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Advocacy Groups Call for ICE to Release all Transgender Detainees

Advocacy Groups Call for ICE to Release all Transgender Detainees

Numerous advocacy groups have called on U.S. Immigration and Customs Enforcement (ICE) to release all transgender detainees. The following groups were among those that sent a signed letter to Acting ICE Director Matthew Albence and Acting Department of Homeland Security Secretary Chad Wolf:

  • The Human Rights Campaign
  • Immigration Equality
  • Whitman-Walker Health
  • The Los Angeles LGBT Center
  • The National LGBTQ Task Force
  • The National Immigrant Justice Center
  • The Santa Fe Dreamers Project
  • Trans Queer Pueblo
  • The TransLatin@ Coalition
  • Refugee and Immigrant Center for Education and Legal Services (RAICES)

The letter was a direct response to the case of a trans woman named Kelly González Aguila who has been held in ICE custody for over two years despite being eligible for parole. Aguila is an immigrant from Honduras.

According to the letter, González’s gender identity forced her to “experience violence and hatred since” childhood. The letter also describes how ICE kept her in solitary confinement “for months” in a detention center in Louisiana “for no reason other than her gender identity.” After spending more than 600 days in ICE detention, Aguila’s “physical and mental well-being continues to deteriorate,” writes advocacy groups that signed the letter.

Under a 2015 memorandum, trans detainees have the right to identify themselves based on their gender identity on data forms. The directive also calls for a “respectful, safe, and secure environment for trans detainees,” as well as access to hormone therapy and other types of trans-specific health care.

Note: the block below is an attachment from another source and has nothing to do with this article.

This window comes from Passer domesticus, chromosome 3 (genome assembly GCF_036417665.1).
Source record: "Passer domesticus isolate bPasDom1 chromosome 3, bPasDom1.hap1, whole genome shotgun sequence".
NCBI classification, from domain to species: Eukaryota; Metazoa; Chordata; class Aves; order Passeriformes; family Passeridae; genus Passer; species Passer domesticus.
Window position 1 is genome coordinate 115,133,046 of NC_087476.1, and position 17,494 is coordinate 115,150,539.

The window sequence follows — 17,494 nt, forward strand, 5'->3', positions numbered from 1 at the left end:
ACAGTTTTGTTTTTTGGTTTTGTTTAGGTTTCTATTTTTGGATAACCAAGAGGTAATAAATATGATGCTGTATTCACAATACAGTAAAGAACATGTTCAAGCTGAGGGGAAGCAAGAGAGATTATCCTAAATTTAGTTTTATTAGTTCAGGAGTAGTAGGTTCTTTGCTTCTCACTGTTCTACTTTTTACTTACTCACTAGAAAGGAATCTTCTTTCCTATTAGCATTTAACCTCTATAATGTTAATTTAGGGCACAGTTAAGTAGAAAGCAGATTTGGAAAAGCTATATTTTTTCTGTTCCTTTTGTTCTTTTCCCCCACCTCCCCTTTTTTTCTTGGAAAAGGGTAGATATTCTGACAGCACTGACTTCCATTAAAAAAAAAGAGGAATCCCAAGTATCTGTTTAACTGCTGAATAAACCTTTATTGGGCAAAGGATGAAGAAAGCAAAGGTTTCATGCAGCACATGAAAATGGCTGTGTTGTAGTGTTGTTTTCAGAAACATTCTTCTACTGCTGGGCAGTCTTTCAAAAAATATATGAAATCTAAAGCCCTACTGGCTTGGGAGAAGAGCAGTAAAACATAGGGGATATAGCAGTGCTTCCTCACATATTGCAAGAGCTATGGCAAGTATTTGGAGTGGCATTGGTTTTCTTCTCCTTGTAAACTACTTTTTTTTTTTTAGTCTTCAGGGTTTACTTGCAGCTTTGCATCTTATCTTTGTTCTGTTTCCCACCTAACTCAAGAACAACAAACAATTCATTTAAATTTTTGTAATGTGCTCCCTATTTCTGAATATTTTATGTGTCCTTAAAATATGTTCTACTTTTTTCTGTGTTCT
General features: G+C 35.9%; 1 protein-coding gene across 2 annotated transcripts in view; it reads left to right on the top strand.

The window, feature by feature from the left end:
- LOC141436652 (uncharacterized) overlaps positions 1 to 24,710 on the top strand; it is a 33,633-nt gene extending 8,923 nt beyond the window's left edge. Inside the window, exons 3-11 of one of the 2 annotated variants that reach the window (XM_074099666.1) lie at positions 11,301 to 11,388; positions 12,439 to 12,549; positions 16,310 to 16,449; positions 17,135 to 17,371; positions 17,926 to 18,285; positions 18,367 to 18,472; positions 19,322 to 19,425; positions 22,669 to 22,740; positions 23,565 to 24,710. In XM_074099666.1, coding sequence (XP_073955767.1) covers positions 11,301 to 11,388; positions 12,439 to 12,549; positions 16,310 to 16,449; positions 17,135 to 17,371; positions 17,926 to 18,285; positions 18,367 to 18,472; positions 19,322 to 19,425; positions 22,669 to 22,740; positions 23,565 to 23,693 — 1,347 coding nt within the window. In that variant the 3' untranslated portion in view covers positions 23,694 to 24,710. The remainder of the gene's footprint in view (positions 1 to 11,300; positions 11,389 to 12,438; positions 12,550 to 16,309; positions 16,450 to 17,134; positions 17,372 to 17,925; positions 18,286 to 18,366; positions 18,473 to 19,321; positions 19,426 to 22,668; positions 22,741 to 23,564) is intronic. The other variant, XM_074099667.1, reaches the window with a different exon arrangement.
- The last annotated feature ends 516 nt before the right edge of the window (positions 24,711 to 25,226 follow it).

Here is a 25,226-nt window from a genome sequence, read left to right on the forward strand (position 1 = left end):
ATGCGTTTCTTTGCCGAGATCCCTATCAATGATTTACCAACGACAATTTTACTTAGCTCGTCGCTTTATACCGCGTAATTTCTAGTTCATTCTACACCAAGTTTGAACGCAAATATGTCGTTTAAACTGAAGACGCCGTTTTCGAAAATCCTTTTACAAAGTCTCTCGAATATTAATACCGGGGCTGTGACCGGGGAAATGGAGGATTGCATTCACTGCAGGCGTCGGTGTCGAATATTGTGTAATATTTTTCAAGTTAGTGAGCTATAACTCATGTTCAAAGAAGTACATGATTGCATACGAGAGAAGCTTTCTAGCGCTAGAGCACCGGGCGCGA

Despite these provisions, advocate groups have cited “inadequate medical care and staffers who ‘psychologically and verbally’ mistreat” trans detainees held at Cibola County Correctional Center and the Otero County Processing Center.

On May 25, 2018, Roxsana Hernández, a trans Honduran with HIV, died in ICE custody after being detained by officers. She was briefly detained at the Cibola County Correctional Center before she was eventually sent to a hospital in Albuquerque, NM, where she passed away.

Johana “Joa” Medina León, a trans woman from El Salvador, died at an El Paso, Texas, hospital on June 1, 2019. Her death came just three days after she was released from the Otero County Processing Center.

Have you or loved one been detained by ICE? If so, our experienced lawyers at Musa-Obregon Law PC are here to use our skills and knowledge of the law to fight for the rights of our clients. Give us a call today at (888) 502-8461 to request your case consultation.


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